Best Buy and the "Great Woman" Theory of Business Success
Nov 13th 2012 6:27AM
Shares of Best Buy Co. Inc. (NYSE: BBY) rose as much as 4% after an announcement that Sharon McCollam, who used to be the director, executive vice president, chief operating and chief financial officer of Williams-Sonoma Inc (NYSE: WSM), would become the crippled retailer's chief administrative and chief financial officer. McCollam obviously will not be Best Buy's chief executive officer or its chief merchandising or marketing officer. That means her role in turning around the company will be limited. So, why did Best Buy's stock rise?
Best Buy could be sold soon to founder Richard Schulze. Best Buy might benefit from having a veteran CFO on its side of the table for negotiations. But investment banks are supposed to be better at this than CFOs are, and Best Buy very likely has an army of bankers.
Best Buy has two critical problems, as far as most outsiders, and probably insiders, are concerned. One is that Amazon.com Inc. (NASDAQ: AMZN) takes a large share of the consumer electronics business, even though it does not have the cost of stores. The other is that Best Buy almost certainly has too many locations. Its flattened revenue supports the argument that the least efficient stores are a drag on its margins. Store closings would make Best Buy smaller, but should increase profits considerably. It does not take a new CFO, no matter how skilled, to figure either of those things out. And it is beyond McCollam's mandate as CFO to address them - unless CEO Hubert Joly has no power at all.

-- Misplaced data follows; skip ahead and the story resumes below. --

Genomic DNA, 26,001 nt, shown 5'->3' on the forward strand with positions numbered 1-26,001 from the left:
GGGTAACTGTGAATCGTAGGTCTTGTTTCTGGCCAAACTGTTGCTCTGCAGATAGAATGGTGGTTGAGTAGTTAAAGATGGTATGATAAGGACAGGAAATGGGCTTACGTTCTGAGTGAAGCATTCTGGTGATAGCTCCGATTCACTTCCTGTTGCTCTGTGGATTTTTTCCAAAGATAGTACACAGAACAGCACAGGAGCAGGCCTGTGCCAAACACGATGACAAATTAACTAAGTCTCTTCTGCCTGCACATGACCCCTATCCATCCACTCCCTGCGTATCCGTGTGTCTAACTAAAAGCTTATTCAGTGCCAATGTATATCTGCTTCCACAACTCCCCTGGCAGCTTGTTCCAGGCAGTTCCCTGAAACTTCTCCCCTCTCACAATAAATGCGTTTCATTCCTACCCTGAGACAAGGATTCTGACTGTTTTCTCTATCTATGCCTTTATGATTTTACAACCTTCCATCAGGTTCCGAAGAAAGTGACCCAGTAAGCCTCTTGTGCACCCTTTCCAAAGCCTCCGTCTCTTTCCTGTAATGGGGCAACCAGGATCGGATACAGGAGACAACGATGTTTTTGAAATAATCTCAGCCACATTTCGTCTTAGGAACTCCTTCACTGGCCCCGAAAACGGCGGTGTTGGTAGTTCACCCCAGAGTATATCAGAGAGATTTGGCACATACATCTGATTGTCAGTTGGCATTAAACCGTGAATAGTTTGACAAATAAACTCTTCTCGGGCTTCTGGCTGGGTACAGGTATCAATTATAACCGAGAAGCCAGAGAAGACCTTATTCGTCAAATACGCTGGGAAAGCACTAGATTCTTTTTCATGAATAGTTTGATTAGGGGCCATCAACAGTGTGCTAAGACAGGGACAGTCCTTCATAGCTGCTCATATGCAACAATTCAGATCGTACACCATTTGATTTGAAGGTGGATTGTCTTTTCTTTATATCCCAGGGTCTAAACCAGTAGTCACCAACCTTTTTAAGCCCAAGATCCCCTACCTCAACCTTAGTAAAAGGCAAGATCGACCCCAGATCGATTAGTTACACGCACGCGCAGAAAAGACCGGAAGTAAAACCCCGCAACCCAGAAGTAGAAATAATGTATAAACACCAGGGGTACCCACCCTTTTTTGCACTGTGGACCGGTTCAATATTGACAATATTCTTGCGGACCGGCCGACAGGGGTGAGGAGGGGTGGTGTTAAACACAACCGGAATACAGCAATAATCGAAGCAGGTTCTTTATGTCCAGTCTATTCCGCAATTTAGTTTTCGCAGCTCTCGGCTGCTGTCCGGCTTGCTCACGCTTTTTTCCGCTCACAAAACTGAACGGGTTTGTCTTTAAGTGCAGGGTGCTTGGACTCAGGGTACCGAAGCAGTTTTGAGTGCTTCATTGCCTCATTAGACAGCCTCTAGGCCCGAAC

Public relations executives usually bend the rules of what is reasonable to say about the future effects of their new executives. The press announcement of the McCollam appointment includes this note:
As the Chief Administrative and Chief Financial Officer, McCollam will influence and shape all aspects of Best Buy's operations and transformation strategy. In addition to her proven financial leadership, McCollam also brings broad retail and multi-channel operational expertise that will be highly relevant to Best Buy's transformation.
If that transformation is not well underway, and if it has not shown some initial success, Best Buy's situation worsens by the hour. A new CFO will not help that.
Douglas A. McIntyre
Filed under: 24/7 Wall St. Wire, Management Change, Retail Tagged: AMZN, BBY, featured, WSM